MassMutual is using Facebook to address millennials’ often overwhelming student debt, the company announced Monday.
The company is offering $20,000 to a Facebook fan who likes its Down With Debt page and submits the most creative strategy for paying down debt.
MassMutual cited data from the Consumer Financial Protection Bureaus that found consumers owe more than $150 billion in private loans in the United States. To address the burden of debt on millennials, the company launched a Facebook campaign that will run until Feb. 14.
“We see student debt as a timely and important topic,” said Marie Politis (left), vice president of online experience for MassMutual, on Thursday. “There are a lot of people with a lot of student debt. Half of graduates are unemployed or underemployed. We’re trying to address this issue in a meaningful way.”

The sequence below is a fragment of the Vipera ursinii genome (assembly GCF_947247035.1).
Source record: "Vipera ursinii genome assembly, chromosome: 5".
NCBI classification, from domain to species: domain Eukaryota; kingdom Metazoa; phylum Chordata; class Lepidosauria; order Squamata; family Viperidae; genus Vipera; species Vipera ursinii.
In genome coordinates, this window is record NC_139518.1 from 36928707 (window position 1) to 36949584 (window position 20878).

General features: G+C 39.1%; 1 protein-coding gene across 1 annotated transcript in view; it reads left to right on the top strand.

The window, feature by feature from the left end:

Facebook users who like the MassMutual Down With Debt page can view tips for reducing debt like making a budget, asking for a raise and reviewing payment options on loans. Politis noted that some of the tips that appear on the Facebook page are their own, but many are offered by participants in the campaign.
“It’s about educating millennials on financial responsibility and giving them an opportunity to learn,” Kathleen Mayko, digital community manager for MassMutual, added.
As of Thursday, the campaign has received 900 entries and added over 1,500 likes, Politis said.
For advisors who are working with millennial clients or with parents of millennials, Mayko said they “need to be aware of where clients are.” Teaching them about expense management and debt management are important. “They need to keep an eye to the future so they can plan the next steps for the best year, the best decade and the best retirement possible.”
Politis noted that while the campaign is being promoted through the company’s Twitter account, website and agents, it’s being implemented through Facebook because it’s the “best place to engage participants in conversation and have a dialogue. Each social media channel is different, and we felt Facebook was the best way to go to create excitement around the topic.”